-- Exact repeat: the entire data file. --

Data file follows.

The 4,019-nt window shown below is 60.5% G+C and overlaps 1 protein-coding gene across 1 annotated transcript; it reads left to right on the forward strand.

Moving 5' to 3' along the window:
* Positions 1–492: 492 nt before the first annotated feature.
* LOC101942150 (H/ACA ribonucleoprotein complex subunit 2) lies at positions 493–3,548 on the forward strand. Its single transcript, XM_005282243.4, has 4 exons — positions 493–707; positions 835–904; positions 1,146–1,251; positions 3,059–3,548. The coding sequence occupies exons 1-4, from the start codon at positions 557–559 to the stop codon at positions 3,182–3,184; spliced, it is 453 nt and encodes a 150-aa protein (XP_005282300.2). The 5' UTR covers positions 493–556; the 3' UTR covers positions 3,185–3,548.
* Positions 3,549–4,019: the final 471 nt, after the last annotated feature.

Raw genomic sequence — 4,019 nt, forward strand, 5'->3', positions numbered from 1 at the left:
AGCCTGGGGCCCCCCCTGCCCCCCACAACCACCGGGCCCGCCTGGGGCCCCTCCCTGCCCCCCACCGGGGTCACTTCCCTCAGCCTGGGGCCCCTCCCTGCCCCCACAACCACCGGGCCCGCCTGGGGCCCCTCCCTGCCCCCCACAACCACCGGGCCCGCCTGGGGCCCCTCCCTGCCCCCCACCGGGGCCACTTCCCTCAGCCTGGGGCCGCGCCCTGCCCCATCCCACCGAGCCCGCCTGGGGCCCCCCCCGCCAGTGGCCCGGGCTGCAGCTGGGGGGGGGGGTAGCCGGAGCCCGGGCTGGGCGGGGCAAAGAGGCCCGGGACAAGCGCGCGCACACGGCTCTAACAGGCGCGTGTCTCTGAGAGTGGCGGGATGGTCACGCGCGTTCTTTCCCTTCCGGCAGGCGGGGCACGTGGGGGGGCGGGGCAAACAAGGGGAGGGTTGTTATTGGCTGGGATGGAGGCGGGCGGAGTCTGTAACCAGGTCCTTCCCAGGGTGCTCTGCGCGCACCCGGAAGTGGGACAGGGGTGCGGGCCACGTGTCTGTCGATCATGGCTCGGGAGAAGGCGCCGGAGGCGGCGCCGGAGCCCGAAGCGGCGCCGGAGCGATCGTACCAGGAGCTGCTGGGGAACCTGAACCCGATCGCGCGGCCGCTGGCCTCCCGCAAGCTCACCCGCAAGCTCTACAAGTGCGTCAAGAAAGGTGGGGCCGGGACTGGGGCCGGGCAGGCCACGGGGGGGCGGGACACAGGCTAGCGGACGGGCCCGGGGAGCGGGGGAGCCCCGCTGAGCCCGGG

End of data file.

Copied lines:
The 4,019-nt window shown below is 60.5% G+C and overlaps 1 protein-coding gene across 1 annotated transcript; it reads left to right on the forward strand.

Moving 5' to 3' along the window:
* Positions 1–492: 492 nt before the first annotated feature.
* LOC101942150 (H/ACA ribonucleoprotein complex subunit 2) lies at positions 493–3,548 on the forward strand. Its single transcript, XM_005282243.4, has 4 exons — positions 493–707; positions 835–904; positions 1,146–1,251; positions 3,059–3,548. The coding sequence occupies exons 1-4, from the start codon at positions 557–559 to the stop codon at positions 3,182–3,184; spliced, it is 453 nt and encodes a 150-aa protein (XP_005282300.2). The 5' UTR covers positions 493–556; the 3' UTR covers positions 3,185–3,548.
* Positions 3,549–4,019: the final 471 nt, after the last annotated feature.

Raw genomic sequence — 4,019 nt, forward strand, 5'->3', positions numbered from 1 at the left:
AGCCTGGGGCCCCCCCTGCCCCCCACAACCACCGGGCCCGCCTGGGGCCCCTCCCTGCCCCCCACCGGGGTCACTTCCCTCAGCCTGGGGCCCCTCCCTGCCCCCACAACCACCGGGCCCGCCTGGGGCCCCTCCCTGCCCCCCACAACCACCGGGCCCGCCTGGGGCCCCTCCCTGCCCCCCACCGGGGCCACTTCCCTCAGCCTGGGGCCGCGCCCTGCCCCATCCCACCGAGCCCGCCTGGGGCCCCCCCCGCCAGTGGCCCGGGCTGCAGCTGGGGGGGGGGGTAGCCGGAGCCCGGGCTGGGCGGGGCAAAGAGGCCCGGGACAAGCGCGCGCACACGGCTCTAACAGGCGCGTGTCTCTGAGAGTGGCGGGATGGTCACGCGCGTTCTTTCCCTTCCGGCAGGCGGGGCACGTGGGGGGGCGGGGCAAACAAGGGGAGGGTTGTTATTGGCTGGGATGGAGGCGGGCGGAGTCTGTAACCAGGTCCTTCCCAGGGTGCTCTGCGCGCACCCGGAAGTGGGACAGGGGTGCGGGCCACGTGTCTGTCGATCATGGCTCGGGAGAAGGCGCCGGAGGCGGCGCCGGAGCCCGAAGCGGCGCCGGAGCGATCGTACCAGGAGCTGCTGGGGAACCTGAACCCGATCGCGCGGCCGCTGGCCTCCCGCAAGCTCACCCGCAAGCTCTACAAGTGCGTCAAGAAAGGTGGGGCCGGGACTGGGGCCGGGCAGGCCACGGGGGGGCGGGACACAGGCTAGCGGACGGGCCCGGGGAGCGGGGGAGCCCCGCTGAGCCCGGG